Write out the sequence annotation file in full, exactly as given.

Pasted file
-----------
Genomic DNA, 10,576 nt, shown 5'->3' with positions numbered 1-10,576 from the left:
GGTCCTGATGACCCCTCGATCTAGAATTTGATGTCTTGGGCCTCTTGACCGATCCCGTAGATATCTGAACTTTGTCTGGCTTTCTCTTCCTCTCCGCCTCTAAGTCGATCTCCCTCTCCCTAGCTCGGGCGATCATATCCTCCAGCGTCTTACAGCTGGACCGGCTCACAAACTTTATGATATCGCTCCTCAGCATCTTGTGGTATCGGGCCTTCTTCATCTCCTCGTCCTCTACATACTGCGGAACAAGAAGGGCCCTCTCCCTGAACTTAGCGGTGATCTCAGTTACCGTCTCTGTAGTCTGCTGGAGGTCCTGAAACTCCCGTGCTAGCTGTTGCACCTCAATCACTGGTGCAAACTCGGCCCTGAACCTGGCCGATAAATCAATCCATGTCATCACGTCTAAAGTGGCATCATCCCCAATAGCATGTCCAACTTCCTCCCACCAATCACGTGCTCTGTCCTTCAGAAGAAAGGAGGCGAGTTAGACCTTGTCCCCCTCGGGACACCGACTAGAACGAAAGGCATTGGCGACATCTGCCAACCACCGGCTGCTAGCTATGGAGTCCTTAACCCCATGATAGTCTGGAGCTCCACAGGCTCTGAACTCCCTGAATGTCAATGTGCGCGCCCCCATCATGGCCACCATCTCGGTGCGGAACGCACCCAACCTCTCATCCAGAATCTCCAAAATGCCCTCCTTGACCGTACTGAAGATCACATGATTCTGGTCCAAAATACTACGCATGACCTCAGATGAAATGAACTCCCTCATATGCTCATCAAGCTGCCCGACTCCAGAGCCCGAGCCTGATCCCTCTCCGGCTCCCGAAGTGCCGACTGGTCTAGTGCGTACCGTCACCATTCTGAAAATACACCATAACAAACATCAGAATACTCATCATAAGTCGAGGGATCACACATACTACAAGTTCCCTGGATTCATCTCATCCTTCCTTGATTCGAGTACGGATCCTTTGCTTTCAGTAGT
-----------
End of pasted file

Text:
Genomic DNA, 10,576 nt, shown 5'->3' with positions numbered 1-10,576 from the left:
GGTCCTGATGACCCCTCGATCTAGAATTTGATGTCTTGGGCCTCTTGACCGATCCCGTAGATATCTGAACTTTGTCTGGCTTTCTCTTCCTCTCCGCCTCTAAGTCGATCTCCCTCTCCCTAGCTCGGGCGATCATATCCTCCAGCGTCTTACAGCTGGACCGGCTCACAAACTTTATGATATCGCTCCTCAGCATCTTGTGGTATCGGGCCTTCTTCATCTCCTCGTCCTCTACATACTGCGGAACAAGAAGGGCCCTCTCCCTGAACTTAGCGGTGATCTCAGTTACCGTCTCTGTAGTCTGCTGGAGGTCCTGAAACTCCCGTGCTAGCTGTTGCACCTCAATCACTGGTGCAAACTCGGCCCTGAACCTGGCCGATAAATCAATCCATGTCATCACGTCTAAAGTGGCATCATCCCCAATAGCATGTCCAACTTCCTCCCACCAATCACGTGCTCTGTCCTTCAGAAGAAAGGAGGCGAGTTAGACCTTGTCCCCCTCGGGACACCGACTAGAACGAAAGGCATTGGCGACATCTGCCAACCACCGGCTGCTAGCTATGGAGTCCTTAACCCCATGATAGTCTGGAGCTCCACAGGCTCTGAACTCCCTGAATGTCAATGTGCGCGCCCCCATCATGGCCACCATCTCGGTGCGGAACGCACCCAACCTCTCATCCAGAATCTCCAAAATGCCCTCCTTGACCGTACTGAAGATCACATGATTCTGGTCCAAAATACTACGCATGACCTCAGATGAAATGAACTCCCTCATATGCTCATCAAGCTGCCCGACTCCAGAGCCCGAGCCTGATCCCTCTCCGGCTCCCGAAGTGCCGACTGGTCTAGTGCGTACCGTCACCATTCTGAAAATACACCATAACAAACATCAGAATACTCATCATAAGTCGAGGGATCACACATACTACAAGTTCCCTGGATTCATCTCATCCTTCCTTGATTCGAGTACGGATCCTTTGCTTTCAGTAGT